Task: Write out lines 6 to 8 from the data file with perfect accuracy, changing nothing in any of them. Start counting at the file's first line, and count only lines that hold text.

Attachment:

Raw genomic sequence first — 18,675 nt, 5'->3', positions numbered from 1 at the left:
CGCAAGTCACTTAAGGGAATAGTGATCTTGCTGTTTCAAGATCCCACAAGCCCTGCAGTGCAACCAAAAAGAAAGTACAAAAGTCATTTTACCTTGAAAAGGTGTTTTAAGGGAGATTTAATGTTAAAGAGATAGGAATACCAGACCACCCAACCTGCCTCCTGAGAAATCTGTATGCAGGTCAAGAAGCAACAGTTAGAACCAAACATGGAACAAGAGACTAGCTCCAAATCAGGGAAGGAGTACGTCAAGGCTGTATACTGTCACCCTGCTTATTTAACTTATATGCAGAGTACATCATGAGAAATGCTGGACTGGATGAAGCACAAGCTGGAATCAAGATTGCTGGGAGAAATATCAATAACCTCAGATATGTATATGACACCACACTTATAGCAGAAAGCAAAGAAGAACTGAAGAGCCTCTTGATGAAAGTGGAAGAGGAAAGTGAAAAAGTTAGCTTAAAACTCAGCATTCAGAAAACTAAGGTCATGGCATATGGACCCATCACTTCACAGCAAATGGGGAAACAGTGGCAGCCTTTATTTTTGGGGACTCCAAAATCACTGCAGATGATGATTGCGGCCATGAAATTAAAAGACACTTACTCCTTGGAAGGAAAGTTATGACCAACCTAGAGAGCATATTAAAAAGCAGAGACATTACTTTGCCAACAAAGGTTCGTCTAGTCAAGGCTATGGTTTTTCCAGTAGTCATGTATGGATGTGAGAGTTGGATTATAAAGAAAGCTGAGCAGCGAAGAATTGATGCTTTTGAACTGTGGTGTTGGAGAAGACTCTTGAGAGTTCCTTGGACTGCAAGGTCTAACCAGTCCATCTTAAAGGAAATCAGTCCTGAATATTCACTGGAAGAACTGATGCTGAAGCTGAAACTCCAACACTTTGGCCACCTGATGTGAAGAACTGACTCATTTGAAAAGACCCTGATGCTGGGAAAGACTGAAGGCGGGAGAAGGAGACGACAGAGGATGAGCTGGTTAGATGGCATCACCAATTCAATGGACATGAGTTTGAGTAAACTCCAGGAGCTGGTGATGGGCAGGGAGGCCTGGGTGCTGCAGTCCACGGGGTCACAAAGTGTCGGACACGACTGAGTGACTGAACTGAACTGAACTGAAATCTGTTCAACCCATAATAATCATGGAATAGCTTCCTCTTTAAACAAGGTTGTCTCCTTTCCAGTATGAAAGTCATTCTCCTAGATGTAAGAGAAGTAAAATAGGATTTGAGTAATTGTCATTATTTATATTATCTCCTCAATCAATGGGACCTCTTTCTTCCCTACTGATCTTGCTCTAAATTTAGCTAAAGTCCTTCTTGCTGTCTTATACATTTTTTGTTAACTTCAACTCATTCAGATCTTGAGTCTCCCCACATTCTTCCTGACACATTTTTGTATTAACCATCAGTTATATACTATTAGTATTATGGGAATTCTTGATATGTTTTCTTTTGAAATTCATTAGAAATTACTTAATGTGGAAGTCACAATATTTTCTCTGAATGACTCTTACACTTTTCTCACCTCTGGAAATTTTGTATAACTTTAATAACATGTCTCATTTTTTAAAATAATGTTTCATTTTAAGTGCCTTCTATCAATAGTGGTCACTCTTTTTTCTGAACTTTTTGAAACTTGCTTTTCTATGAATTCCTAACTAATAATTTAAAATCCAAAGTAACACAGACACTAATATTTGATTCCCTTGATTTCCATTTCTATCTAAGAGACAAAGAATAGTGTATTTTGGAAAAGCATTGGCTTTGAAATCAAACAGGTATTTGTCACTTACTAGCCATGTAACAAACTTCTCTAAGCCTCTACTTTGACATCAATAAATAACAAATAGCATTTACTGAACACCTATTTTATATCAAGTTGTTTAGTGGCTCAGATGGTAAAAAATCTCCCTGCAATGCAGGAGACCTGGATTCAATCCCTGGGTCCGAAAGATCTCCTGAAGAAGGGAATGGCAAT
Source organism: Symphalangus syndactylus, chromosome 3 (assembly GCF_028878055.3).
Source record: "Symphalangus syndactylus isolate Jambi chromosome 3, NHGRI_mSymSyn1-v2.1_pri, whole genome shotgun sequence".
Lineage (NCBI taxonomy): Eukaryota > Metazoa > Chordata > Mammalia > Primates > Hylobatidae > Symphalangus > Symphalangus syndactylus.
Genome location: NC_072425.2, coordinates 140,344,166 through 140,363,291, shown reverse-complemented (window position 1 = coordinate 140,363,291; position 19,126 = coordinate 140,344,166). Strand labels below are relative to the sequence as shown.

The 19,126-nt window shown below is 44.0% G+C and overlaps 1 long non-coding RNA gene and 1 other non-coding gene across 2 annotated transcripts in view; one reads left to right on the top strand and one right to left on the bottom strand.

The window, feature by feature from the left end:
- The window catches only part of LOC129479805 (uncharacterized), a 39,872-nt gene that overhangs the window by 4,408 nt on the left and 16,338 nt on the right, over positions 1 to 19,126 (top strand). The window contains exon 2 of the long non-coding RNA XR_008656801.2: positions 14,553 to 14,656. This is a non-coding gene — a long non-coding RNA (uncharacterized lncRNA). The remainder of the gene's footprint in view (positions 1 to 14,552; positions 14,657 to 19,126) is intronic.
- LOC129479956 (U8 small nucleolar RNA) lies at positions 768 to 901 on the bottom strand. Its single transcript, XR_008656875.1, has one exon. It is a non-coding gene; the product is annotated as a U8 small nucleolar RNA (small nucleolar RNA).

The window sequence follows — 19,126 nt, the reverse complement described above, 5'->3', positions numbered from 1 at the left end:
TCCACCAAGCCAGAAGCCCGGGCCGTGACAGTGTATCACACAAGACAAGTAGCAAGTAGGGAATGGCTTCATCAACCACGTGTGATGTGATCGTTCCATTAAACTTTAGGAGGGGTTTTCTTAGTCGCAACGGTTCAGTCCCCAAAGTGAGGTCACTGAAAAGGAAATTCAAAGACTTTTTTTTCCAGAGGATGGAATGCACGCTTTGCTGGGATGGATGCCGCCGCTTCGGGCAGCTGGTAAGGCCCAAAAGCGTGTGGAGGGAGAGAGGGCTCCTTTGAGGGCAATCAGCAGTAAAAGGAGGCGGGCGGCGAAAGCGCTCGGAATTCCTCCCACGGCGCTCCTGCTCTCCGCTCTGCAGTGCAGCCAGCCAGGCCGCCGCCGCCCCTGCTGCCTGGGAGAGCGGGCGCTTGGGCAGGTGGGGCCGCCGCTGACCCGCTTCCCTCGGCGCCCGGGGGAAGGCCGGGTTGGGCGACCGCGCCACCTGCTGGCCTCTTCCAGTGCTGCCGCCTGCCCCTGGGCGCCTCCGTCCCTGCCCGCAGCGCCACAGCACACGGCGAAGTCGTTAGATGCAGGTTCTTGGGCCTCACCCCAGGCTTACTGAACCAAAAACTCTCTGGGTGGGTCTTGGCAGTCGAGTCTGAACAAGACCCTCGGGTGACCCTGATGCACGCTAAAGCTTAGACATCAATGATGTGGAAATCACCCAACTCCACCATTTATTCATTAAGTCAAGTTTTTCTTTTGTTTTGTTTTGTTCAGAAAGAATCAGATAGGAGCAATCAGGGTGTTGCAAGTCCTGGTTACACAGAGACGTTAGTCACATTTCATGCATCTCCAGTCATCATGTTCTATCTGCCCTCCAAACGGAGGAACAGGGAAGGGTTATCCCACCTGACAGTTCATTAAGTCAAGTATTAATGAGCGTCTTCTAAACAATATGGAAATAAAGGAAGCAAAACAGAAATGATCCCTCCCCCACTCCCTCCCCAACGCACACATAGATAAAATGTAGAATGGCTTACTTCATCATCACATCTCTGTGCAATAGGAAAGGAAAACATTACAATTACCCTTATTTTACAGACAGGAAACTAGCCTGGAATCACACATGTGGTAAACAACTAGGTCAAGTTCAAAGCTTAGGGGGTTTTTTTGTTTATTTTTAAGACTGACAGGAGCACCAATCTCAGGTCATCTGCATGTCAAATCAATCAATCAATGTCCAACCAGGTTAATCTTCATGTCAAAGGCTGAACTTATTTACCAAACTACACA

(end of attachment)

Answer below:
Genome location: NC_072425.2, coordinates 140,344,166 through 140,363,291, shown reverse-complemented (window position 1 = coordinate 140,363,291; position 19,126 = coordinate 140,344,166). Strand labels below are relative to the sequence as shown.

The 19,126-nt window shown below is 44.0% G+C and overlaps 1 long non-coding RNA gene and 1 other non-coding gene across 2 annotated transcripts in view; one reads left to right on the top strand and one right to left on the bottom strand.

The window, feature by feature from the left end: